- Here is the part that moved me so much that I got emotional: he said that when he was GA governor, he had an annual contest with neighboring governors to award the one with the fewest new prisoners. Show me a governor in any region of the country who, today, would brag about how few people they imprisoned last year. Our sentencing laws and the way we run our prisons are fucking evil, and no one in power acknowledges it, and here is this guy who used to be president who gets it, and I got teary-eyed for a second at hearing it named. Sorry if I’m a liberal dipshit. The things that I dislike in others I have inside myself (in this case utopian sentimentality).
- But why is Jimmy Carter maligned, even by many dipshit liberals? He described a program he instituted as governor called Volunteer Probation Officers in which members of congregations, Rotary Clubs, Kiwanis Clubs, etc. helped to secure jobs for released prisoners. The volunteers met with prisoners’ families, liaised with employers, and checked in with the released inmates. It sounds like a bread-and-butter church program stretched across the public space. It was a program built on compassion, human understanding, and deep optimism—it was, in other words, the utter opposite of anything that our public life is about. Jimmy Carter governed Georgia and the U.S. like a pastor. On Sunday the only brag or defense he offered for his presidency was this: “We were a nation at peace.” It is a deeply un-American brag. Is Jimmy Carter even an American? Did anyone check his birth certificate? There may be a fundamental incompatibility between whatever he is and the workings of power.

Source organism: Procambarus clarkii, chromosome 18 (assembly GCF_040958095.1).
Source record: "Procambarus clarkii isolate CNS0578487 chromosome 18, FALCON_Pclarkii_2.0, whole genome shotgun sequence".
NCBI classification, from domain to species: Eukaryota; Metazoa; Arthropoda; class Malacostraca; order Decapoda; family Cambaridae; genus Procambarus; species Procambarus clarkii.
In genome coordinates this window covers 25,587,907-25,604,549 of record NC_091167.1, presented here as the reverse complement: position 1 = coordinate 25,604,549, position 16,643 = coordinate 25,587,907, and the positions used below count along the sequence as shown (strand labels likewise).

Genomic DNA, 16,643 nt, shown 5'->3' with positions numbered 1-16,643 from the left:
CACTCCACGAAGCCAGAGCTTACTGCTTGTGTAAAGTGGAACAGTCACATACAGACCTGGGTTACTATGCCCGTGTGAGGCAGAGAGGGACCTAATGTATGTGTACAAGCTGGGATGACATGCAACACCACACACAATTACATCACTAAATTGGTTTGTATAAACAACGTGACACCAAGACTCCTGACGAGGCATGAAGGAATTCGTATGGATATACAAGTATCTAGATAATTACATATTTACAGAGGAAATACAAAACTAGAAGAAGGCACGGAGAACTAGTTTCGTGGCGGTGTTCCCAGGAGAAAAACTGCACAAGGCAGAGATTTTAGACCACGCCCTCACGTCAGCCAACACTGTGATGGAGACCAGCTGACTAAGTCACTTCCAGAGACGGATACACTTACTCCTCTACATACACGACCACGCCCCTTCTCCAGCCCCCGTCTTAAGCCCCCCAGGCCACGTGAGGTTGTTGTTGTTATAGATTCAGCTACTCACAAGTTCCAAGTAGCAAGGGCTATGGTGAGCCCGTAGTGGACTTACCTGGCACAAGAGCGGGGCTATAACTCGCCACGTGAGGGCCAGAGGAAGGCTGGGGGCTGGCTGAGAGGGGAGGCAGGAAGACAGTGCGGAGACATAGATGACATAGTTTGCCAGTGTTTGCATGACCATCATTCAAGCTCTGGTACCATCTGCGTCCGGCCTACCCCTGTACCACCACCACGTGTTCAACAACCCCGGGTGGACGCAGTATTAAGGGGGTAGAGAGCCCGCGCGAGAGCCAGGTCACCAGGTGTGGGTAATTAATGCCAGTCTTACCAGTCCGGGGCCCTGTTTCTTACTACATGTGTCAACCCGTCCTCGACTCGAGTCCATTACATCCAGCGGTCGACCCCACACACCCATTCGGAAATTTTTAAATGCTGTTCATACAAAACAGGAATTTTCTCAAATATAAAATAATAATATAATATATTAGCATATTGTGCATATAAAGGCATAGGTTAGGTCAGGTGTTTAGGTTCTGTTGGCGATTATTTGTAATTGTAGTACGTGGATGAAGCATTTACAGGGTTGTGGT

- The impossibility of a pastor-president is that you can’t be the richest country without being a violent country. It seems that people working for peace must work against the government, as there is no history of them successfully running a government. That peacemakers have never successfully run a government does not make them wrong or stupid or unimportant; it just helps us define their roles. In that way Jimmy Carter’s legacy is complicated. I’m not sure what evidence you can hold up for his success. But I believe that he served faithfully to some high ideals, and given the opportunity I would rather imitate him than any presidents since.
Sister asked if my job was feeling comfortable
Yeah, it’s getting much more comfortable
Also I lost the pen I’ve been using
it was this chunky-tipped blue thing with an ugly rocket-shaped barrel
and I just hated it
and my handwriting looked awful with it,
I kept seeing coworkers and my boss squint at my pad, like, “Why did we hire this blockhead, look at his handwriting”
but I lost that pen and had to use this Pilot Precise V5 that is sort of purple,
and I didn’t want to use a purple pen,
but (1) suddenly my handwriting is BEAUTIFUL again, and
(2) I am liking the purple ink; it is “QUIRKY”
so now, honestly, with this new pen, I am feeling really good about my job
Also this morning’s conference call was with a batty woman in Seattle and a competent-seeming woman in Ghana, and it’s pretty cool to call Ghana, I feel like I should have a double-fisted knuckle tattoo that says IMPORTANT with some little flourish on the tenth knuckle